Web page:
Karthick Iyer is a violinist, composer and vocalist in the carnatic style of South India, but has also journeyed into new territories over the last two decades. He has collaborated with international artistes and toured in Asia and Europe, and evolved his own unique sound. I caught the launch of his recent album IndoSoul, whose motto is to “Take Indian music to the world and bring the world to Indian music.” Iyer has also worked with Oscar winning music composer A.R. Rahman, and won a number of awards himself.
Karthick Iyer joins us in this exclusive interview on his music journey, collaborations, vision and message.
What was the vision behind founding of your music group? What new lineups and instruments have you experimented with since the early days?
When I started Karthick Iyer Live, I had already gained a lot of experience from my days as a freelancer, having worked with a variety of instruments from the harmonica to the tavil! I have always wanted to make my own music and this led to the birth of Karthick Iyer Live and our sound IndoSoul.
I always felt that there was a deep yet subtle connection between the Indian and other forms of music. The more one probes into the depths of this connection, the more the possibilities of sound textures and composition. With our latest album IndoSoul – Looking within to Look Beyond, I feel like we have taken our first step in our journey of uncovering these possibilities.
What are the challenges you face as a musician and composer?
The time when I was starting my career as a professional musician was a bit of struggle in terms of convincing my father that I could stand on my own financially. I moved away to Bangalore for about a year just to get head wrapped around being independent, paying my own bills, etc.
Right now I’m trying to find the best way to balance time between my music, practice and the mounting administrative work that comes from being my own band/tour manager for most concerts. I believe these challenges are useful in the sense that they serve to teach us to create new and evolved techniques to cope up with them.
Who would you say are the leading influences in your musical career? Who are some of your favourite musicians?
Well, that’s a long list of musicians! I try and catch aspects of positive things from any music I listen to. Here are some of them in no particular order.
L Shankar – for his early experiments in electric violin and Indo-wesstern fusion since the 1970s.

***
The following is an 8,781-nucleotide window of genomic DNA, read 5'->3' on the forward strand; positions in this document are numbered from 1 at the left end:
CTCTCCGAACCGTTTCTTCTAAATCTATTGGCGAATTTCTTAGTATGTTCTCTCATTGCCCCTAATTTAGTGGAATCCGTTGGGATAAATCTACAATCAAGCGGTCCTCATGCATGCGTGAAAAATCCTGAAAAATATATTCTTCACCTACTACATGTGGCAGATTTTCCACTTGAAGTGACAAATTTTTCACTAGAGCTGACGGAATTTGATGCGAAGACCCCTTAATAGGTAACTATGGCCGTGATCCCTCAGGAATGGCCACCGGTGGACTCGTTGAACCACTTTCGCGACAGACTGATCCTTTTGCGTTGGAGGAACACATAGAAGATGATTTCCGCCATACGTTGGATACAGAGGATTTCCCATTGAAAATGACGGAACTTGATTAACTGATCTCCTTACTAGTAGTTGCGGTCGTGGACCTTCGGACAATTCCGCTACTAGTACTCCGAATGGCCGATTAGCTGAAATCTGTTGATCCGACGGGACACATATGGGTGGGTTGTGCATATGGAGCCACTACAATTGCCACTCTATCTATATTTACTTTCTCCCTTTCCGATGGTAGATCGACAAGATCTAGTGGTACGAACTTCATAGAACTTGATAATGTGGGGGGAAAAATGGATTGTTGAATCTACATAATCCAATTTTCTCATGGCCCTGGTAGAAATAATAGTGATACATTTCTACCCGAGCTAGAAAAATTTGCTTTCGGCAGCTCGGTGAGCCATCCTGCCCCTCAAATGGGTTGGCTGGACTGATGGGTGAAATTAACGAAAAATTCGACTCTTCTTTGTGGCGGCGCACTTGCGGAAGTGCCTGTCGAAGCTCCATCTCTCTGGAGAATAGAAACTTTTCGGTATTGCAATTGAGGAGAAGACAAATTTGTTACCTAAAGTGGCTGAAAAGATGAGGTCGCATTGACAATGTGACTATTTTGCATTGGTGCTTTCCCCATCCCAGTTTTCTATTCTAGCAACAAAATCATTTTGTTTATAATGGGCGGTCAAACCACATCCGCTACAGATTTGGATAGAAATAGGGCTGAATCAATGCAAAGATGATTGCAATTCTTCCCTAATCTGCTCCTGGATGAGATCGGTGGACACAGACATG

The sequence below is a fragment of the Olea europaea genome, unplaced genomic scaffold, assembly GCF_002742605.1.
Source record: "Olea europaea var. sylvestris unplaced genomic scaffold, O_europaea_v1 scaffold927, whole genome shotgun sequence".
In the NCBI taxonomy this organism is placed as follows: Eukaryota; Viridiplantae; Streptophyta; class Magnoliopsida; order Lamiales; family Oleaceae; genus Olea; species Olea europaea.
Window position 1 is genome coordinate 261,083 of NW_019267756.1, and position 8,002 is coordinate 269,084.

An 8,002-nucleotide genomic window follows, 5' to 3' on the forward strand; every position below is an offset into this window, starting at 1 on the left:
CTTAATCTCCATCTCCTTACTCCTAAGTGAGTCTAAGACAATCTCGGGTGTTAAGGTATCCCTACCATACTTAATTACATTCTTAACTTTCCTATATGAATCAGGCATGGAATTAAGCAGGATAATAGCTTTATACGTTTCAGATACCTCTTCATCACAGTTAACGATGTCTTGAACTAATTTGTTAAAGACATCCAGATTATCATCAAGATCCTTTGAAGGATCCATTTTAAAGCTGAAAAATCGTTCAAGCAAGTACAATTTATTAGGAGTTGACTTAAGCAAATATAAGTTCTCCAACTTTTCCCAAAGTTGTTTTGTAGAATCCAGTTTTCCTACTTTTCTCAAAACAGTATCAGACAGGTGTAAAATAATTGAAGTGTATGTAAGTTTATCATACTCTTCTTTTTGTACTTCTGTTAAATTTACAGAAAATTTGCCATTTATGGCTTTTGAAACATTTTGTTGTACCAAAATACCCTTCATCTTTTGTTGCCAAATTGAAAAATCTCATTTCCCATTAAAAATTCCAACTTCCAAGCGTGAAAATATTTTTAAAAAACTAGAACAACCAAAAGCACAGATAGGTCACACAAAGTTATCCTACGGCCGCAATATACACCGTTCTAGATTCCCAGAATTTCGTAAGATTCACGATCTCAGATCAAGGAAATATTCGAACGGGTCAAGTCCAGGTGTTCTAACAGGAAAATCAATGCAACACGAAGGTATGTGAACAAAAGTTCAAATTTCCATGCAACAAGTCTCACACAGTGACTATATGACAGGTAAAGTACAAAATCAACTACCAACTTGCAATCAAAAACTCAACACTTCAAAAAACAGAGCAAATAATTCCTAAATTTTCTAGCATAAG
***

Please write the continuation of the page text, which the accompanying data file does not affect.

A.R. Rahman – for the extra dimension he added to produced music in India and his innovations in creating varied sound textures for his songs.
Prem Joshua – for his collaboration of electronic sounds with classical Indian instruments.
Led Zeppelin – For their unique brand of live music, a heady brew of notes and rhythms that four people created onstage.
Billy Joel – For his vivid lyrics.
Michael Jackson – For being the king of pop! The way he could add so many dimensions to his music from lights, costumes, dance to screenplay and stories for his music videos can never cease to amaze.
How do you blend different musical influences and genres in your music? How do you bring about fusion without confusion?
We don’t use the traditional term ‘fusion’ to describe our music. I feel like we need to go beyond genres to get to the root of the commonality of different forms of music. Our sound IndoSoul is something that grew organically out of jamming with my musicians Vikram, Sumesh, Naveen and Ram at the practice pad with the sound evolving with each song. Each musician brings his own flavour to the song.
I think it’s important for songs to have a definite direction and form even if it can’t be classified into the traditional verse, chorus, pallavi or charanam. If there is a certain flow or story that emerges from a song, be it a vocal or instrumental track, I believe half the job is done. The rest depends on how the different aspects of melody, rhythm and lyrics intertwine with the authenticity of the composition to provide a unique song.
Terms like ‘confusion without fusion’ have arisen since most fusion music that we have been exposed to since the 90s have fusion of instruments as an end in itself rather than a means to a creating a unique composition.
How would you describe your musical journey and how your albums have evolved and changed over the years?